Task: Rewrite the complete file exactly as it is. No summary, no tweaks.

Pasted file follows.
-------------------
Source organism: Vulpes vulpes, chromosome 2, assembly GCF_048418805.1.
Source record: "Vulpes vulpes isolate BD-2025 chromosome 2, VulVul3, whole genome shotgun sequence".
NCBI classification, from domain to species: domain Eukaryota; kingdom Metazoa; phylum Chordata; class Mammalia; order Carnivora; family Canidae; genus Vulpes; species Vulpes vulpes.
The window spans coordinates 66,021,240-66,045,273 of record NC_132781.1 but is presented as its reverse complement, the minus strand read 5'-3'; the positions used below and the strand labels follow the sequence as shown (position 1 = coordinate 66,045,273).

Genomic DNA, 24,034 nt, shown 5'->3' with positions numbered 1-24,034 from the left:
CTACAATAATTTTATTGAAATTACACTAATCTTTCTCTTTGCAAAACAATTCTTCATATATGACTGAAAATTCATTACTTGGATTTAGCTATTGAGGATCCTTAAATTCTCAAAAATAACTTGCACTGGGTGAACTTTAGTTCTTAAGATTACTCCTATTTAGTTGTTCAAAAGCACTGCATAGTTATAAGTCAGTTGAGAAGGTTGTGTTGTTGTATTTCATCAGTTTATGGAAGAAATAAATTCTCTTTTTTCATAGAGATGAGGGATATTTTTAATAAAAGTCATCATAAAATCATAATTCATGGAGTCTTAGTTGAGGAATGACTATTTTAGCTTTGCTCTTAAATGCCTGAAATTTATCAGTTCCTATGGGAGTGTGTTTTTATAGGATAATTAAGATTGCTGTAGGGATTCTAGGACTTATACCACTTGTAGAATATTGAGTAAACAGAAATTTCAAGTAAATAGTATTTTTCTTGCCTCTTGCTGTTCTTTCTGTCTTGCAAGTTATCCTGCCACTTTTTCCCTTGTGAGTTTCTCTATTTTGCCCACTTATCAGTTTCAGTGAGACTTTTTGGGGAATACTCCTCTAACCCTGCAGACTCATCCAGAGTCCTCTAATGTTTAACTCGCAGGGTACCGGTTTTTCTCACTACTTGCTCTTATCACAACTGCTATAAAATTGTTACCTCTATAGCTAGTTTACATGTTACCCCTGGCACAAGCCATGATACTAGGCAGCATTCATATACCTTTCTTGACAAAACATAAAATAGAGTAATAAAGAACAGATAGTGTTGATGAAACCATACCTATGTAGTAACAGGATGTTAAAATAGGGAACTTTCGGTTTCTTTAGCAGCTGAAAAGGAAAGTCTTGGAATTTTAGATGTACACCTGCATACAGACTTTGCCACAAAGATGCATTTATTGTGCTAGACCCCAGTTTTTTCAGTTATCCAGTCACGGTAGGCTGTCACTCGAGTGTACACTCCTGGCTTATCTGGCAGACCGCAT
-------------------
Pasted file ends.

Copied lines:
Source organism: Vulpes vulpes, chromosome 2, assembly GCF_048418805.1.
Source record: "Vulpes vulpes isolate BD-2025 chromosome 2, VulVul3, whole genome shotgun sequence".
NCBI classification, from domain to species: domain Eukaryota; kingdom Metazoa; phylum Chordata; class Mammalia; order Carnivora; family Canidae; genus Vulpes; species Vulpes vulpes.
The window spans coordinates 66,021,240-66,045,273 of record NC_132781.1 but is presented as its reverse complement, the minus strand read 5'-3'; the positions used below and the strand labels follow the sequence as shown (position 1 = coordinate 66,045,273).

Genomic DNA, 24,034 nt, shown 5'->3' with positions numbered 1-24,034 from the left:
CTACAATAATTTTATTGAAATTACACTAATCTTTCTCTTTGCAAAACAATTCTTCATATATGACTGAAAATTCATTACTTGGATTTAGCTATTGAGGATCCTTAAATTCTCAAAAATAACTTGCACTGGGTGAACTTTAGTTCTTAAGATTACTCCTATTTAGTTGTTCAAAAGCACTGCATAGTTATAAGTCAGTTGAGAAGGTTGTGTTGTTGTATTTCATCAGTTTATGGAAGAAATAAATTCTCTTTTTTCATAGAGATGAGGGATATTTTTAATAAAAGTCATCATAAAATCATAATTCATGGAGTCTTAGTTGAGGAATGACTATTTTAGCTTTGCTCTTAAATGCCTGAAATTTATCAGTTCCTATGGGAGTGTGTTTTTATAGGATAATTAAGATTGCTGTAGGGATTCTAGGACTTATACCACTTGTAGAATATTGAGTAAACAGAAATTTCAAGTAAATAGTATTTTTCTTGCCTCTTGCTGTTCTTTCTGTCTTGCAAGTTATCCTGCCACTTTTTCCCTTGTGAGTTTCTCTATTTTGCCCACTTATCAGTTTCAGTGAGACTTTTTGGGGAATACTCCTCTAACCCTGCAGACTCATCCAGAGTCCTCTAATGTTTAACTCGCAGGGTACCGGTTTTTCTCACTACTTGCTCTTATCACAACTGCTATAAAATTGTTACCTCTATAGCTAGTTTACATGTTACCCCTGGCACAAGCCATGATACTAGGCAGCATTCATATACCTTTCTTGACAAAACATAAAATAGAGTAATAAAGAACAGATAGTGTTGATGAAACCATACCTATGTAGTAACAGGATGTTAAAATAGGGAACTTTCGGTTTCTTTAGCAGCTGAAAAGGAAAGTCTTGGAATTTTAGATGTACACCTGCATACAGACTTTGCCACAAAGATGCATTTATTGTGCTAGACCCCAGTTTTTTCAGTTATCCAGTCACGGTAGGCTGTCACTCGAGTGTACACTCCTGGCTTATCTGGCAGACCGCAT